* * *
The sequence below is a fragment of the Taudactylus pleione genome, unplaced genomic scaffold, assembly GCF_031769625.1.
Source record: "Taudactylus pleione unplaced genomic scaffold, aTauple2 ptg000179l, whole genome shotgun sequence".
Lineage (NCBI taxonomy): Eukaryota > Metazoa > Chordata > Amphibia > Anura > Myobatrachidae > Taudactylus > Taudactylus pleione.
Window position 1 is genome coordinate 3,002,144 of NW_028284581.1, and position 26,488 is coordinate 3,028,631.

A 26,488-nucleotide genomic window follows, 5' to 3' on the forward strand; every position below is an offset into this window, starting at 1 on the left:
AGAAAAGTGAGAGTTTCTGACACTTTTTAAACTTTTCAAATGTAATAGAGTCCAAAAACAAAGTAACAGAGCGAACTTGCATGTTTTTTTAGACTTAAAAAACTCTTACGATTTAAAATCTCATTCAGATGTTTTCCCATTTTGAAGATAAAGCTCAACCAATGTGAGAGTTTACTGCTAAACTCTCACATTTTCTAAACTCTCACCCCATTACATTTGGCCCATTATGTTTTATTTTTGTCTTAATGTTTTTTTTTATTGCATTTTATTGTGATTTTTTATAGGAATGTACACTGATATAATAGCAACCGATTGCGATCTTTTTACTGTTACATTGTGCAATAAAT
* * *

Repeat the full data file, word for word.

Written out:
The sequence below is a fragment of the Taudactylus pleione genome, unplaced genomic scaffold, assembly GCF_031769625.1.
Source record: "Taudactylus pleione unplaced genomic scaffold, aTauple2 ptg000179l, whole genome shotgun sequence".
Lineage (NCBI taxonomy): Eukaryota > Metazoa > Chordata > Amphibia > Anura > Myobatrachidae > Taudactylus > Taudactylus pleione.
Window position 1 is genome coordinate 3,002,144 of NW_028284581.1, and position 26,488 is coordinate 3,028,631.

A 26,488-nucleotide genomic window follows, 5' to 3' on the forward strand; every position below is an offset into this window, starting at 1 on the left:
AGAAAAGTGAGAGTTTCTGACACTTTTTAAACTTTTCAAATGTAATAGAGTCCAAAAACAAAGTAACAGAGCGAACTTGCATGTTTTTTTAGACTTAAAAAACTCTTACGATTTAAAATCTCATTCAGATGTTTTCCCATTTTGAAGATAAAGCTCAACCAATGTGAGAGTTTACTGCTAAACTCTCACATTTTCTAAACTCTCACCCCATTACATTTGGCCCATTATGTTTTATTTTTGTCTTAATGTTTTTTTTTATTGCATTTTATTGTGATTTTTTATAGGAATGTACACTGATATAATAGCAACCGATTGCGATCTTTTTACTGTTACATTGTGCAATAAAT